In the News this Week...

brought to you by News Editor, Roger Bray
  • Cornish hotel

    Hotel's cunning plan to beat distancing impact

    about 1 month ago

    A Cornish hotel is to launch the ultimate social distancing restaurant when it reopens on 4 July. At the St Moritz Hotel and Spa, near the fishing villager of Rock, they’re calling it the “Anti Social Club”. The restaurant will comprise sixteen private dining rooms for groups or couples, catering for a maximum of 96 covers. Food and drink will be served from outside via hatches, so the service team need not enter the dining area. Staggered eating times mean guests won’t have to encounter each other – and each room can be cleaned and set up for the following set of customers. Co-owner Hugh Ridgway says the hotel could not feed its guests at the 30% maximum capacity required by two meter separation. The specially designed summer “pop up” restaurant overcomes that obstacle. “COVID-19 has stopped the industry in its tracks. Like all hotels, bars and restaurants across the globe, the virus has hit our business like an unbelievable sledgehammer. However, as ever, we have dusted ourselves off, and risen to this unpredictable challenge in our own creative, St Moritz way.”

  • Portugal

    Portugal: Alentejo coast, © Roger Bray

    Online tourist feedback launched for Portuguese health rules

    about 1 month ago

    On line technology enabling tourists to find hotels or other establishments that comply with health requirements – and allow visitors to rate their adherence to the rules – has been launched by the Portuguese National Tourist Board. Available in English it will help officials to assess whether or not establishments continue to merit the country’s new “Clean & Safe” stamp, an initiative that has already attracted over 12,000 participants, from accommodation operators and restaurants to golf courses and cultural attractions. Evaluation by customers will show them whether they need to carry out random checks

  • Madeira and porto santo tour dst madeira ext 28897 %281%29

    Adventurous silver travellers now insured against COVID-19

    Saga travel insurance to cover COVID-19 claims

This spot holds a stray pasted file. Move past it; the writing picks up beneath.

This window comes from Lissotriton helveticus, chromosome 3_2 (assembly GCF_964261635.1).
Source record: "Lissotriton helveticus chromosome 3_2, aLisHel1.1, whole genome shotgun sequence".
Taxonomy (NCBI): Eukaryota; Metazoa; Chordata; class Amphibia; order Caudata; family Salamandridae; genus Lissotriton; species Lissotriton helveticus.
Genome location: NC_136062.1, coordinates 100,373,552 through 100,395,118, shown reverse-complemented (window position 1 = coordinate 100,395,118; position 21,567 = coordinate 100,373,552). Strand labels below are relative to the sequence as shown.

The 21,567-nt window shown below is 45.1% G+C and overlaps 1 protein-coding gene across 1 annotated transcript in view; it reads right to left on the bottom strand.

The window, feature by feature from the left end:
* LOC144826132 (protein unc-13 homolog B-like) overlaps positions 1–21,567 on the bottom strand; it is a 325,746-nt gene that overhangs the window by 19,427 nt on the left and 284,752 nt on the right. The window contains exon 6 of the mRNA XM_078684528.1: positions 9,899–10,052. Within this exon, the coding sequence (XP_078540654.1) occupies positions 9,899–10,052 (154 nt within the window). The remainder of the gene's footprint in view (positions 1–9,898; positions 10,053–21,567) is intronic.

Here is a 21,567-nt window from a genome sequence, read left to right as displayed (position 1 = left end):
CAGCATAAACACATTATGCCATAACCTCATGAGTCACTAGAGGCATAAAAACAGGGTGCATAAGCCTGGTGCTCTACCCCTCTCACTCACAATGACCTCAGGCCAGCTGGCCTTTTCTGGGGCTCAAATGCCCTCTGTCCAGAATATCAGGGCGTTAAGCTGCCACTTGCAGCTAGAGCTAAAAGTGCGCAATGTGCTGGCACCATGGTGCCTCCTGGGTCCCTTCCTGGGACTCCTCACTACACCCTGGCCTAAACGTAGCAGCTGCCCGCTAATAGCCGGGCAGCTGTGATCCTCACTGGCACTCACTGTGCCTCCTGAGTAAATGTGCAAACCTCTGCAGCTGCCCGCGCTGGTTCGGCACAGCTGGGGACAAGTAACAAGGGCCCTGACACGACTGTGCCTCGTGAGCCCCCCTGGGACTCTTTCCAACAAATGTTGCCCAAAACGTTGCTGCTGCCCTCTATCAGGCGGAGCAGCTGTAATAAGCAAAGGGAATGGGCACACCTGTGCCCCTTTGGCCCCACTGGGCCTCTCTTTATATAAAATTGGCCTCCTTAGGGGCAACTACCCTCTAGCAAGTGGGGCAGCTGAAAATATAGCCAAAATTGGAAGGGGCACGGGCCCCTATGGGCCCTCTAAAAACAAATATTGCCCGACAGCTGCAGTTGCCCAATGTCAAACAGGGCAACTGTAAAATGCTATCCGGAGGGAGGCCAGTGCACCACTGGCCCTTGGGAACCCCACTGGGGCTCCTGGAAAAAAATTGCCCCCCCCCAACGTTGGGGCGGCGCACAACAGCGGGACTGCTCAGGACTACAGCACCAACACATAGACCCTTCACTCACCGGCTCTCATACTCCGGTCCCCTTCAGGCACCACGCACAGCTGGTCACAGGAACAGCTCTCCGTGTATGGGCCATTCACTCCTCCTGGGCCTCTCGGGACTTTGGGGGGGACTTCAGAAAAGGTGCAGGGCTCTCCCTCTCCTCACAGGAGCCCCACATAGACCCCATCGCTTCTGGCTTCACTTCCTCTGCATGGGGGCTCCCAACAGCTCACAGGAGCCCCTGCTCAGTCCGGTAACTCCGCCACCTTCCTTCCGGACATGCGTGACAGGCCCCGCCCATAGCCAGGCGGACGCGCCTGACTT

about 1 month ago

    Over-50s specialist Saga has become the second insurer to include cover for COVID-19 claims if customers fall ill on holiday, Many companies suspended sales of travel insurance in March, as infections soared. Saga will cover coronavirus related medical costs and repatriation expenses as standard. The move applies to stand alone policies or those offered to holiday and cruise customers. But its website makes no mention of cancellation cover, should travellers become ill before departure.

    Almost three quarters of Saga’s customers have warned they would not take out insurance if it did not include coronavirus.

    A statement on its website says: “Please note, for trips taken from 1st June onward, we will only cover claims caused by or related to Coronavirus disease (COVID-19), or any mutation of, under the ‘Emergency medical associated expenses’ section of your policy. This section provides insurance for emergency medical and associated costs not covered by the NHS or any reciprocal health agreement.”

    Kevin McMullan, Head of Product, Saga Health and Travel Insurance said: “Understandably, the current crisis has put travel plans on hold for many people. However, with the UK’s strict lockdown measures beginning to lift, more people may be planning both exciting and much needed trips away over the coming months. We recognise that this may be a daunting process, particularly for customers with underlying health concerns. We want to give people the confidence and reassurance that if they were to fall ill abroad, we’re there to help and get them back home safely.
    “We’re continuing to review and innovate our products to ensure they work as well as they can for our customers. However, we know the impact of coronavirus is far-reaching. We’d encourage customers to contact us directly if they’d like to discuss their individual circumstances and how we can best support them through these uncertain times.”

    Saga’s decision follows that by Staysure, which also specialises in over-50s travel, and is covering medical and repatriation costs – but not cancellation.

  • United

    Passengers can confirm using mobile app

    United asks passengers to complete health declaration

    about 1 month ago